Pronunciation Tips for Indian Speakers of English

As I mentioned in my last post on Indian accent reduction, India is in some ways an English speaking country already. Unfortunately, while Indian English is the standard for some 125 million English users in India, this regional form of English can be hard for Americans to understand. The biggest differences between Indian English and American English are related to pacing and intonation. I gave some pointers on these two skills in my earlier post.

Now that I’ve covered pacing and intonation, let’s talk about pronunciation. Although there are nearly 800 different native languages in India, these languages differ from English in some surprisingly similar ways. American pronunciation of consonants can be especially hard for Indian English speakers. Below are some tips on consonant “trouble spots,” with audio examples.

  • The expression of “r” as a “rhotic” sound, not a “rolled” sound. Indians pronounce “r” by “rolling” it, while Americans pronounce R deeper in the back of their mouth—this American kind of “r” is called “rhotic.” To hear the difference between rolled and rhotic R pronunciation, listen to me read the sentence “R is rhotic, not rolled,” first with rolled Rs, and then in the rhotic American way:

Rolled R:

Rhotic R:



  • The difference between “r,” “t” and “d.” In many Indian languages, the equivalents to these three consonant sounds are very similar. In English, they’re much more distinct. And while “r” is made in the back of the throat, “t” and “d” are made by tapping the tongue against the upper front teeth; “t” is voiceless, but “d” is voiced. To hear the differences between these sounds, listen carefully as I say the following words:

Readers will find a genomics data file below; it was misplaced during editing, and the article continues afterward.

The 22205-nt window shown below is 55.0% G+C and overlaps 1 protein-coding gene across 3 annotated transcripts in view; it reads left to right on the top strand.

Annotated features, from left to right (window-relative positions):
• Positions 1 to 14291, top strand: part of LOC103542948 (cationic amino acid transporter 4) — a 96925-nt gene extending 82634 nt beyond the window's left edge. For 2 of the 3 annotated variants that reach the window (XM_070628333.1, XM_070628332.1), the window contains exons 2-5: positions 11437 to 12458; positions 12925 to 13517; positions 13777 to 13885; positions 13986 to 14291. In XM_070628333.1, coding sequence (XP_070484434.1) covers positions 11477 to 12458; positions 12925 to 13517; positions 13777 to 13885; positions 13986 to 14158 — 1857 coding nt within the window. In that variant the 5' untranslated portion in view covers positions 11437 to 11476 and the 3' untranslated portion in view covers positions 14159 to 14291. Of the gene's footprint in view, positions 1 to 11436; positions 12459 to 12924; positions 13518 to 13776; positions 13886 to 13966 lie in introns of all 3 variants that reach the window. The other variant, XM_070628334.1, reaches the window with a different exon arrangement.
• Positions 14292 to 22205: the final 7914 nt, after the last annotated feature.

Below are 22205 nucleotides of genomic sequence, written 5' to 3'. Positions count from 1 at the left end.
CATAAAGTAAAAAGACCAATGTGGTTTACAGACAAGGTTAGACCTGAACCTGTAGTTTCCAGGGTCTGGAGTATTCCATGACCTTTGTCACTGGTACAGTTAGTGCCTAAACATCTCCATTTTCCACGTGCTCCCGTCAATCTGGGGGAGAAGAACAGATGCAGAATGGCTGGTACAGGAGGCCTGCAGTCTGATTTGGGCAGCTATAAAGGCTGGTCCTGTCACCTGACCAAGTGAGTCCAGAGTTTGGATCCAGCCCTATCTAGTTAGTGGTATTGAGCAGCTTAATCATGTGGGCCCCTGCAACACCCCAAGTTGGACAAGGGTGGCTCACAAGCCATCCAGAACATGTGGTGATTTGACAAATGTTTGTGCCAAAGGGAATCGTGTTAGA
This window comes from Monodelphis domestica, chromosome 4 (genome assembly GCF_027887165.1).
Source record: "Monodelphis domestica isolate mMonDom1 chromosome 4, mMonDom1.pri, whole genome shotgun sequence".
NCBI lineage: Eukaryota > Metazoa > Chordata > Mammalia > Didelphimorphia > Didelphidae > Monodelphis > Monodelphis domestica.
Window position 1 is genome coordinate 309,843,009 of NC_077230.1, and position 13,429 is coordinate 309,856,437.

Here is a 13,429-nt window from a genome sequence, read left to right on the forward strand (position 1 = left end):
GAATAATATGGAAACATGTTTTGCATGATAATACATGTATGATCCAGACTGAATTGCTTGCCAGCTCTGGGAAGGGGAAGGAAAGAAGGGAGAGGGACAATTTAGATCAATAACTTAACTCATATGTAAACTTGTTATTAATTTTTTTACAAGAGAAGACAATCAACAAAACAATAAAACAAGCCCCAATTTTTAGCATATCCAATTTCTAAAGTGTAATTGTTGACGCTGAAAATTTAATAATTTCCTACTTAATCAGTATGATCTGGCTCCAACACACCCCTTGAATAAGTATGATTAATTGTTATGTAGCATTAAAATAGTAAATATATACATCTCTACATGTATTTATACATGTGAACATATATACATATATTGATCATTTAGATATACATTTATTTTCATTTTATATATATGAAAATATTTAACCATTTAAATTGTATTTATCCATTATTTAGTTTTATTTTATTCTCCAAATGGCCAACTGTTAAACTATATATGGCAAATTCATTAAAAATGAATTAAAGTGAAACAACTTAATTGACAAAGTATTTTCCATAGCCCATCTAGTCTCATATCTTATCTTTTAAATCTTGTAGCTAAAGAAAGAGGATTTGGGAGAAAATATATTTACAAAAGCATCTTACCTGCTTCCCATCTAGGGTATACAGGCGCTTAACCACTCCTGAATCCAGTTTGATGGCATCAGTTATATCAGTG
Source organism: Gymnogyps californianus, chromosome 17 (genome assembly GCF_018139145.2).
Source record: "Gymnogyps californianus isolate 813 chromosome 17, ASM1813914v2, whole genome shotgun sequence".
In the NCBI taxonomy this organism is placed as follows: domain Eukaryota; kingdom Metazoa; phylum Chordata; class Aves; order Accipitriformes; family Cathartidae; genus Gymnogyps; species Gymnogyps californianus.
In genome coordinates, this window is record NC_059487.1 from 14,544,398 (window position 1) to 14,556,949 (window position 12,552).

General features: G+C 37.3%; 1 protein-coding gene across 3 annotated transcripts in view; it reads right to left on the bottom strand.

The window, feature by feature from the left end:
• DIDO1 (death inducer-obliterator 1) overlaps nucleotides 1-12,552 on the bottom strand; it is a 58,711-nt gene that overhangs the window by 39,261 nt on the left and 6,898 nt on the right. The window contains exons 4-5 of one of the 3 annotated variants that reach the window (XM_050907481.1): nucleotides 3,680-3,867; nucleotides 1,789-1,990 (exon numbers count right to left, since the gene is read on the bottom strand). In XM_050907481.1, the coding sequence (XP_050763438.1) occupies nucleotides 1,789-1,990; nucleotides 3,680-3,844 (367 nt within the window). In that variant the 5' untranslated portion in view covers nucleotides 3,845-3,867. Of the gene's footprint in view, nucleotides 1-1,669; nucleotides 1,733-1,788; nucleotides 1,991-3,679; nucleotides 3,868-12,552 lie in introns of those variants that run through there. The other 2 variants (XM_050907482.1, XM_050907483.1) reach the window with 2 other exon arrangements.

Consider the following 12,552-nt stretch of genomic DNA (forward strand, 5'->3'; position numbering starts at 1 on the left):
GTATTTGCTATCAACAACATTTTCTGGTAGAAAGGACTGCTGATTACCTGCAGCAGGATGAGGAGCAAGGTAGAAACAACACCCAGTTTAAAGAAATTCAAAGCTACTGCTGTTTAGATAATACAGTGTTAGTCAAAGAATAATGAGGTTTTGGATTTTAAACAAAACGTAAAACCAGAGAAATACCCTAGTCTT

red, Ted, dead:


fear, feet, feed



  • The difference between the “s”, “z” and “sh” sounds. “S” is voiceless. You make the “s” sound by pushing your tongue against the tip of your upper front teeth, and “hissing” without using your voice. “Z” is voiced—it’s just like the “s” except that you use your vocal cords as you hiss. “Sh” is also voiceless, but is made differently than “s.” For “sh”, put your tongue further back in your mouth, above your front teeth, and don’t push too hard against the mouth. Instead, leave more room for air to push out. Then hiss.If these instructions on what to do with your tongue and mouth are a little confusing, don’t worry— tongue and mouth awareness are tricky, even a little unnatural, for everyone. I’m about to give you an audio track where you can hear the difference between these three sounds and all the other sounds in this post. But first…


  • Be aware of the differences between unvoiced “th”, voiced “th” and “d.” “Th,” both voiced and unvoiced, is made by putting your tongue between your upper and lower front teeth and hissing. As I mentioned before, “d” is voiced, and is made by tapping your tongue against your upper front teeth. And now:


Words and audio track for “s,” “sh”, “z,” voiceless “th,” voiced “th,” “r,” “t,” and “d”

  • Example words:
    • Voiceless “th”: thick, with
    • Voiced “th”: this
    • “S”: this, nice
    • “Sh”: dish, shrimp, tired
    • “Z”: fries, eyes
    • “D”: dish
    • “T”: hot, to, tired
    • “R”: fries, shrimp, tired
  • Sentence with all of these words:
    This hot dish, thick with fries and shrimp, is nice to my tired eyes.

Audio of the sentence:



And there you have it. The main “problem consonants” for those of you who speak Indian English, with some model audio tracks, so that you can hear the American English versions of the consonants. Listen to the tracks carefully, and you should get the hang of pronouncing things the American way, for the TOEFL and for your future studies in the US.

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  • David Recine

    David is a Test Prep Expert for Magoosh TOEFL and IELTS. Additionally, he's helped students with TOEIC, PET, FCE, BULATS, Eiken, SAT, ACT, GRE, and GMAT. David has a BS from the University of Wisconsin-Eau Claire and an MA from the University of Wisconsin-River Falls. His work at Magoosh has been cited in many scholarly articles, his Master's Thesis is featured on the Reading with Pictures website, and he's presented at the WITESOL (link to PDF) and NAFSA conferences. David has taught K-12 ESL in South Korea as well as undergraduate English and MBA-level business English at American universities. He has also trained English teachers in America, Italy, and Peru. Come join David and the Magoosh team on Youtube, Facebook, and Instagram, or connect with him via LinkedIn!